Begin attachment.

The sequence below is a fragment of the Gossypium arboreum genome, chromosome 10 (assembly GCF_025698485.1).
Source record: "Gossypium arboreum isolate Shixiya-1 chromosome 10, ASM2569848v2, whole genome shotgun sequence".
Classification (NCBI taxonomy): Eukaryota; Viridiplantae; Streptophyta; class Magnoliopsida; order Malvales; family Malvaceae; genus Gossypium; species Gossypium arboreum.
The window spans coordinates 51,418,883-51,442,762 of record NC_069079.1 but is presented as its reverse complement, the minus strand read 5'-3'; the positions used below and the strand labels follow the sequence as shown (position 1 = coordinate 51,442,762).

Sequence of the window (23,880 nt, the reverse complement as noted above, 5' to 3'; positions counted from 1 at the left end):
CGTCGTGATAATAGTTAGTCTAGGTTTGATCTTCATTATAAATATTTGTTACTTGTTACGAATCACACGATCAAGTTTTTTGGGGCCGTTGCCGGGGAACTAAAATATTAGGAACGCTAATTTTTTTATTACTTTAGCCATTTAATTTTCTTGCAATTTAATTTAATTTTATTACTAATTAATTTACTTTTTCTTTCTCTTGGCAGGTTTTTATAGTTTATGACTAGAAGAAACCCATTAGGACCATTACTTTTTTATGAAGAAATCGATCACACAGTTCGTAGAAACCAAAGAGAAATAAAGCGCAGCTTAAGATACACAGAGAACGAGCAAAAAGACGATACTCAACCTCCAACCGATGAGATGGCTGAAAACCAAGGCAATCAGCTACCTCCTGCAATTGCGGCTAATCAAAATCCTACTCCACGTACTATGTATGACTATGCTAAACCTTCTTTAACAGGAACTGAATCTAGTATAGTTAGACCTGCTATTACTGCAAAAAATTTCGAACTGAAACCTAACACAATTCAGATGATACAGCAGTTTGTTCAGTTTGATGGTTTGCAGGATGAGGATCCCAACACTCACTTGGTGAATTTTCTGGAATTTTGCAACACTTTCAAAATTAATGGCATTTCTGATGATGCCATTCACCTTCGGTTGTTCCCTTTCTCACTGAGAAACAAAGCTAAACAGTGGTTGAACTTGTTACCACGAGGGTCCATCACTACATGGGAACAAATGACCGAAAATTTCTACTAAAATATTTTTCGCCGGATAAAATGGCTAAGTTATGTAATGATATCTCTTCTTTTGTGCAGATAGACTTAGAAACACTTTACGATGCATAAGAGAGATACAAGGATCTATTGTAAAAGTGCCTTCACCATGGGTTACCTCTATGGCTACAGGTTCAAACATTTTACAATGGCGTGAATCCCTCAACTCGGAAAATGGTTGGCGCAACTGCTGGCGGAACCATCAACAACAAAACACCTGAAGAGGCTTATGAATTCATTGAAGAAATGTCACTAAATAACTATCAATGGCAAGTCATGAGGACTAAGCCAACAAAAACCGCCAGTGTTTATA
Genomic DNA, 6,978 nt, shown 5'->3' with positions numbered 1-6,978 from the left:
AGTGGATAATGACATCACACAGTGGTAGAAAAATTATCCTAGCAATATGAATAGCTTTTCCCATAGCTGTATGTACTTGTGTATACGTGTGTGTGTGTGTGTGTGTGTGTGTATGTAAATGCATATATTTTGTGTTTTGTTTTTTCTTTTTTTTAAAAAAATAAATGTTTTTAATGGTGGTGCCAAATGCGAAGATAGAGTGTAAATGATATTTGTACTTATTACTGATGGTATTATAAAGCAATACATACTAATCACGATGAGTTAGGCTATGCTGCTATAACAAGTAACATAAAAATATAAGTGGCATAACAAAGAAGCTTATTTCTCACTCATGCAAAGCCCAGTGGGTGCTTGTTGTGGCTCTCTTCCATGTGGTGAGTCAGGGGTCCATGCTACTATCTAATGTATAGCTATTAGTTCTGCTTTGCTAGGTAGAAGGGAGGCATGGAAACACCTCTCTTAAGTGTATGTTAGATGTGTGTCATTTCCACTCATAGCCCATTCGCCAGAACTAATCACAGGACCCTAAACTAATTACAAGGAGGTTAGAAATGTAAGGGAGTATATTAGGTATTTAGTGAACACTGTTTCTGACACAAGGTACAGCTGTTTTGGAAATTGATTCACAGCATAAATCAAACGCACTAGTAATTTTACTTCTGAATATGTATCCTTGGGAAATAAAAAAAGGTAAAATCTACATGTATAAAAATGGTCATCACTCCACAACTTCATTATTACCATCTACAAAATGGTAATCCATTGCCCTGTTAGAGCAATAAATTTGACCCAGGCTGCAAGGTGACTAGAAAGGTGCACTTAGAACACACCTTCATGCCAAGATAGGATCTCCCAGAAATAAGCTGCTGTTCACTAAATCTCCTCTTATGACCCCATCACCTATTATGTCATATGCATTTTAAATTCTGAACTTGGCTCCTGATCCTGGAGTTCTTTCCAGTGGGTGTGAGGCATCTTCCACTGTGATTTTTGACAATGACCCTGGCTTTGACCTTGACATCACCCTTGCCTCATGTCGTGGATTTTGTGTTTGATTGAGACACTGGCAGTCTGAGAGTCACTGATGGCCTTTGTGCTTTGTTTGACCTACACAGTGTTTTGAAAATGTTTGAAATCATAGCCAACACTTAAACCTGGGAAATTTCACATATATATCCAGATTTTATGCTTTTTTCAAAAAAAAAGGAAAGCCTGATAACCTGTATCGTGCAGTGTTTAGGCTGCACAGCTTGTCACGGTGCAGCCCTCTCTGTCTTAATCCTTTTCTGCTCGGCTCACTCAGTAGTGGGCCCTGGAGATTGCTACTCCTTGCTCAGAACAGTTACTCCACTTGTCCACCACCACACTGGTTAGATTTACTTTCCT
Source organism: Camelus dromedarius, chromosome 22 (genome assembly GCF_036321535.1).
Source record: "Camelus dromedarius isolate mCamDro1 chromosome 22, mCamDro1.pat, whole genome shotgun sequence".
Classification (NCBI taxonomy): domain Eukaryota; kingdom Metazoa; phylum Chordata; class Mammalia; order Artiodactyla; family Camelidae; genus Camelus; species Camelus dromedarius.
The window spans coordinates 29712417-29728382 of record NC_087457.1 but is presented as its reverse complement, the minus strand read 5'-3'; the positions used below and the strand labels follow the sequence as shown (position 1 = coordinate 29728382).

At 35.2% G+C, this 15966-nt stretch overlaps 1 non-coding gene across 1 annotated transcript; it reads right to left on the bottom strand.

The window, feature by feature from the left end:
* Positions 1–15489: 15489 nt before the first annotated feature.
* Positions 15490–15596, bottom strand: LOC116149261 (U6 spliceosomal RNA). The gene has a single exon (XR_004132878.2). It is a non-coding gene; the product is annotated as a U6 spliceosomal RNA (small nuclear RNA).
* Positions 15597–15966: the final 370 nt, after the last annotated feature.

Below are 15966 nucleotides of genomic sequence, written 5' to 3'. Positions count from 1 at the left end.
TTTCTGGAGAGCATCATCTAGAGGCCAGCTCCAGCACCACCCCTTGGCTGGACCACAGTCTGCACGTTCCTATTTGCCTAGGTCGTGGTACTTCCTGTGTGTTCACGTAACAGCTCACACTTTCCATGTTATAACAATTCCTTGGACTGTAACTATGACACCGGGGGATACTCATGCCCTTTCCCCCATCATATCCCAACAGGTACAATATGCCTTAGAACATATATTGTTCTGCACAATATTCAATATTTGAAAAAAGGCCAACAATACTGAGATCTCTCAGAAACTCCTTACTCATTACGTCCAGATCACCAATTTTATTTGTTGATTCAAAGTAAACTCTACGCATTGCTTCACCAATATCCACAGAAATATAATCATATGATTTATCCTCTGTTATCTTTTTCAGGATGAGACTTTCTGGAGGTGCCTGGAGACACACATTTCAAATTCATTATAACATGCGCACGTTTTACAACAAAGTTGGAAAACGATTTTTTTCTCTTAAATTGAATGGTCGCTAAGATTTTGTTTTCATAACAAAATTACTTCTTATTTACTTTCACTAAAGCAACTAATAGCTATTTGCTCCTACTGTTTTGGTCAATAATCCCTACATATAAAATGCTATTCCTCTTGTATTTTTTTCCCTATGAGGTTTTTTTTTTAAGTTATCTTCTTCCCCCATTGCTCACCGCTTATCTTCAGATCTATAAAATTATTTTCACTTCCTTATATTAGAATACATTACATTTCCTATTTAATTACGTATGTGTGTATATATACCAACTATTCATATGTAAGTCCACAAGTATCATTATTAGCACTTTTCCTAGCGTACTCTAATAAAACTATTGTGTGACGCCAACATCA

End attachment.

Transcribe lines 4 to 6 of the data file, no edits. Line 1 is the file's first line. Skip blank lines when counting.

The window spans coordinates 51,418,883-51,442,762 of record NC_069079.1 but is presented as its reverse complement, the minus strand read 5'-3'; the positions used below and the strand labels follow the sequence as shown (position 1 = coordinate 51,442,762).

Sequence of the window (23,880 nt, the reverse complement as noted above, 5' to 3'; positions counted from 1 at the left end):
CGTCGTGATAATAGTTAGTCTAGGTTTGATCTTCATTATAAATATTTGTTACTTGTTACGAATCACACGATCAAGTTTTTTGGGGCCGTTGCCGGGGAACTAAAATATTAGGAACGCTAATTTTTTTATTACTTTAGCCATTTAATTTTCTTGCAATTTAATTTAATTTTATTACTAATTAATTTACTTTTTCTTTCTCTTGGCAGGTTTTTATAGTTTATGACTAGAAGAAACCCATTAGGACCATTACTTTTTTATGAAGAAATCGATCACACAGTTCGTAGAAACCAAAGAGAAATAAAGCGCAGCTTAAGATACACAGAGAACGAGCAAAAAGACGATACTCAACCTCCAACCGATGAGATGGCTGAAAACCAAGGCAATCAGCTACCTCCTGCAATTGCGGCTAATCAAAATCCTACTCCACGTACTATGTATGACTATGCTAAACCTTCTTTAACAGGAACTGAATCTAGTATAGTTAGACCTGCTATTACTGCAAAAAATTTCGAACTGAAACCTAACACAATTCAGATGATACAGCAGTTTGTTCAGTTTGATGGTTTGCAGGATGAGGATCCCAACACTCACTTGGTGAATTTTCTGGAATTTTGCAACACTTTCAAAATTAATGGCATTTCTGATGATGCCATTCACCTTCGGTTGTTCCCTTTCTCACTGAGAAACAAAGCTAAACAGTGGTTGAACTTGTTACCACGAGGGTCCATCACTACATGGGAACAAATGACCGAAAATTTCTACTAAAATATTTTTCGCCGGATAAAATGGCTAAGTTATGTAATGATATCTCTTCTTTTGTGCAGATAGACTTAGAAACACTTTACGATGCATAAGAGAGATACAAGGATCTATTGTAAAAGTGCCTTCACCATGGGTTACCTCTATGGCTACAGGTTCAAACATTTTACAATGGCGTGAATCCCTCAACTCGGAAAATGGTTGGCGCAACTGCTGGCGGAACCATCAACAACAAAACACCTGAAGAGGCTTATGAATTCATTGAAGAAATGTCACTAAATAACTATCAATGGCAAGTCATGAGGACTAAGCCAACAAAAACCGCCAGTGTTTATA